By December of 1969, Leo found himself at a base in Thailand near the Cambodian and Laos boarders. Even though it wasn’t in Vietnam, frequent mortar attacks, and suicide bombers attempting to destroy aircraft proved it was a hostile area. Despite being in a war zone, those in Leo’s squadron were unarmed; forced to rely on Air Force Security and Thai police for protection.
Leo was assigned to a four-man crew charged with inspecting, arming, and disarming F-4 fighter jets before and after combat missions. His job was to operate a “Jammer”, a low-slug fork-lift device designed specifically for carrying and loading aircraft bombs and missiles.
Working with explosive ordinance is inherently dangerous, but the risks are compounded if someone fails to follow proper procedure. One man working with Swider pushed a cockpit button that he shouldn’t have, and released a fuel tank suspended under the belly of the jet. Thankfully the tank didn’t rupture, but if it had, the slightest spark could have killed them all. Leo recalled that the entire crew was reprimanded for one man’s mistake, but nobody was reduced in rank. When the same man repeated the error three months later it was a different story. In that instance, Swider nearly lost both his feet when the tank dropped, and he didn’t hide his anger. To this day the incident still weighs heavy on his mind. The idiot technician who couldn’t seem to keep his hands off things he shouldn’t touch was reduced in rank and transferred out of weaponry.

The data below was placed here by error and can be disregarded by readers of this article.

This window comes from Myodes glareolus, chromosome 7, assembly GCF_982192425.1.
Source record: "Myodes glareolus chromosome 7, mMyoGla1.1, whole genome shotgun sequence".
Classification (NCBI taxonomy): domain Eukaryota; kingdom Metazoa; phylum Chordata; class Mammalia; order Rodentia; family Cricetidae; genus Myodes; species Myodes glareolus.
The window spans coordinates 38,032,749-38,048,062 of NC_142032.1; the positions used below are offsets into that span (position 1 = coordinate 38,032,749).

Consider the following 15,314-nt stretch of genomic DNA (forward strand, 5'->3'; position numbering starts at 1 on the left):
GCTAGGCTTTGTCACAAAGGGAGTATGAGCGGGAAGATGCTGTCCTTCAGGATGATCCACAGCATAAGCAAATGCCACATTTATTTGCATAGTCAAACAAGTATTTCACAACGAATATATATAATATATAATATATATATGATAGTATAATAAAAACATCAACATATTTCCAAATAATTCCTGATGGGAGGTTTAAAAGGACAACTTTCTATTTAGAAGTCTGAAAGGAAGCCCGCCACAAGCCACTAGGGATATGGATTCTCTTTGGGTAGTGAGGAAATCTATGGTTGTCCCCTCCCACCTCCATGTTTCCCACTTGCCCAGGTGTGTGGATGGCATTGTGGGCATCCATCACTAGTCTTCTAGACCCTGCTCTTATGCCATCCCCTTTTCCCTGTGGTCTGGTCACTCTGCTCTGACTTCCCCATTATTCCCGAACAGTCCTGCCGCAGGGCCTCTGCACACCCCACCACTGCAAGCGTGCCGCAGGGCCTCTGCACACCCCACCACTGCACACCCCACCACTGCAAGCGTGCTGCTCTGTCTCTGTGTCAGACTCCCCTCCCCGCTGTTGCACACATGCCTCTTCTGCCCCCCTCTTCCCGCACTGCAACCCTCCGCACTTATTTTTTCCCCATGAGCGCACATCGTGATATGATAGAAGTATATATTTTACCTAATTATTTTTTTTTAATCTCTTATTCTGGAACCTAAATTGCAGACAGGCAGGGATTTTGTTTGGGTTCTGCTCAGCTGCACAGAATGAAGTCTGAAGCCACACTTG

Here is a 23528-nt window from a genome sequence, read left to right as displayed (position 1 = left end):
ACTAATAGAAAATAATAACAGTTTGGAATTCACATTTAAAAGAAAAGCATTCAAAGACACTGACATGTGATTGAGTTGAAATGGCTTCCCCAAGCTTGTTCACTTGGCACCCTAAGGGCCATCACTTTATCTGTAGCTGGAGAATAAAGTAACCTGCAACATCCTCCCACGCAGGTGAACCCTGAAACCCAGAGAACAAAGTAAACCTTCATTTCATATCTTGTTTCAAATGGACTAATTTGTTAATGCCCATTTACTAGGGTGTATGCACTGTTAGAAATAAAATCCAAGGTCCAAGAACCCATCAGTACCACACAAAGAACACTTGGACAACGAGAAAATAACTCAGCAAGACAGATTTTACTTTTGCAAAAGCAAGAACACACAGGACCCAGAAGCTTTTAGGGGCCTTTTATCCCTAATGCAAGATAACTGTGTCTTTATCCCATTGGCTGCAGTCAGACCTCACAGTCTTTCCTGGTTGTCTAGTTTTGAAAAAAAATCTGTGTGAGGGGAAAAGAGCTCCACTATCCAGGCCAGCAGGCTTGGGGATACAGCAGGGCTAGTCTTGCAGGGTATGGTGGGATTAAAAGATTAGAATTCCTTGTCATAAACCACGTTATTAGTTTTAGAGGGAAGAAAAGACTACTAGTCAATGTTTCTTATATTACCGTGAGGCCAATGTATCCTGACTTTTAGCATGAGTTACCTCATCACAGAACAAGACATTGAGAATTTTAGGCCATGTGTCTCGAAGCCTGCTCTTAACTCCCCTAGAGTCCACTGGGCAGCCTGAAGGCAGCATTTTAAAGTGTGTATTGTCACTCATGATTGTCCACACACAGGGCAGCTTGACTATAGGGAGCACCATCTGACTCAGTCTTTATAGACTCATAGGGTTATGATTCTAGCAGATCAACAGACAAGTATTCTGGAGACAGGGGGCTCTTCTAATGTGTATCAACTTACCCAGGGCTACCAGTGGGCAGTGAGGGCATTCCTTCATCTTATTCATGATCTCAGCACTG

Another “mistake” recalled by Swider involved another four-man team that accidentally fired a missile from the F-4 they were working on. Fortunately damage was minimal, but such incidents proved that one’s life could end in an instant, even in a so-called “rear area”.
Then came the day in 1970 when an F-4 returned from a mission damaged by hostile fire with its landing gear only partially down. The co-pilot had already ejected, but the firing mechanism designed to eject the pilot’s seat had failed to go off, thereby making it impossible for the pilot to bailout. An arresting wire was stretched across the runway for the pilot to snag with the plane’s tail hook, and everyone held their breath as the wounded jet lumbered in. The pilot successfully caught the arresting wire, but thought he had missed, so he hit the afterburners for another try. This brought his aircraft slamming to the tarmac where it broke the wire, and slid along the runway like an out-of-control rocket for more than a thousand feet. The jet continued past the runway, through the security perimeter, and into a bungalow house near the tree line. Fortunately there was no fire or explosions, but the pilot lay trapped in his aircraft beneath the wreckage of the house. Leo was among those sent in to rescue him.